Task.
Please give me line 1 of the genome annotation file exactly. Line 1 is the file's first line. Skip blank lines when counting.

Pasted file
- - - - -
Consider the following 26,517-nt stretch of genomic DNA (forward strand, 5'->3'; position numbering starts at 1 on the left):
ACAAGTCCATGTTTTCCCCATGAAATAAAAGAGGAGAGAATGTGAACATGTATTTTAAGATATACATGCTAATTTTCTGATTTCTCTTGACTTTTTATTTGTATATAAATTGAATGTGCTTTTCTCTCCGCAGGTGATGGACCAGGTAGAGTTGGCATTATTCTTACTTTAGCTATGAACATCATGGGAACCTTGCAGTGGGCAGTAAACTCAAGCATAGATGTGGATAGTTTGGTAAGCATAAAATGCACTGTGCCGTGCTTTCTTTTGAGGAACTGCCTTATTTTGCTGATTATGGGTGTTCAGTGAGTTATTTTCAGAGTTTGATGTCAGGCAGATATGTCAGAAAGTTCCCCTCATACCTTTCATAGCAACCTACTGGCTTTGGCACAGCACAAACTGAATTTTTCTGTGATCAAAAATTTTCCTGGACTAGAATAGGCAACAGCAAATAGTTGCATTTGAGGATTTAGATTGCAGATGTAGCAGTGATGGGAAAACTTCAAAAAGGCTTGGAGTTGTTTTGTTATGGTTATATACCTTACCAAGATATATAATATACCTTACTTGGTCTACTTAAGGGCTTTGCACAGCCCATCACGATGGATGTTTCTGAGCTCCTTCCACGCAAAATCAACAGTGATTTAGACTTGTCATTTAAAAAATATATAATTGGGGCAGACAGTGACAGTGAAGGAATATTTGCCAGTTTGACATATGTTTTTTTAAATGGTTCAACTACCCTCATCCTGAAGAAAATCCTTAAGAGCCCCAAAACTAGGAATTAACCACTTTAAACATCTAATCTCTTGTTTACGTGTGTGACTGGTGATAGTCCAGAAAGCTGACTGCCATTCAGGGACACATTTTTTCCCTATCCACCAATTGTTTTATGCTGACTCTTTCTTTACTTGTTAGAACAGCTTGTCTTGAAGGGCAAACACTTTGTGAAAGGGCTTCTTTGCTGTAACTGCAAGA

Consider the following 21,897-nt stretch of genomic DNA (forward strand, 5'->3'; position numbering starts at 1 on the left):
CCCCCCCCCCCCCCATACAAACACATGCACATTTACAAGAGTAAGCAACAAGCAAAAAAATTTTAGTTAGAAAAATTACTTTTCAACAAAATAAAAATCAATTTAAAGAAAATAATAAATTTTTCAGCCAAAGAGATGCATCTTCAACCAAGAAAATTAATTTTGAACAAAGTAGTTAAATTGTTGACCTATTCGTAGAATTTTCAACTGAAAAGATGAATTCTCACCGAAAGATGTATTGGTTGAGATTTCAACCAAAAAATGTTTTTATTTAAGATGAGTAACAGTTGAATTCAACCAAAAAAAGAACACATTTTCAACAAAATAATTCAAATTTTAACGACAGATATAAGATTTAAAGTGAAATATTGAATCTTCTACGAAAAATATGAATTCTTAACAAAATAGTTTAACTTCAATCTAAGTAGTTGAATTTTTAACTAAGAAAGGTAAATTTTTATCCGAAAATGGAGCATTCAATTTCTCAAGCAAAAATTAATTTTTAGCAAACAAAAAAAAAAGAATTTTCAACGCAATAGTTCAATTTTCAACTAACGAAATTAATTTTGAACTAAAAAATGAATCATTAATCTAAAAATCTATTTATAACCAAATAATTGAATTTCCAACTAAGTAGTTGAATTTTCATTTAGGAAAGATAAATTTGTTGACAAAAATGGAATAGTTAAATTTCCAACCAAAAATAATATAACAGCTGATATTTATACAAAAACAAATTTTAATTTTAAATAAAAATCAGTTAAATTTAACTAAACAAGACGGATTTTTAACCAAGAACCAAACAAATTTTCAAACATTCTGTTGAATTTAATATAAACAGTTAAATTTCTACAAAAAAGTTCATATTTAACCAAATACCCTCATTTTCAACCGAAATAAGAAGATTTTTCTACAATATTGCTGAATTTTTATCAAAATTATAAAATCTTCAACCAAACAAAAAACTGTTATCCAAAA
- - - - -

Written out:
Consider the following 26,517-nt stretch of genomic DNA (forward strand, 5'->3'; position numbering starts at 1 on the left):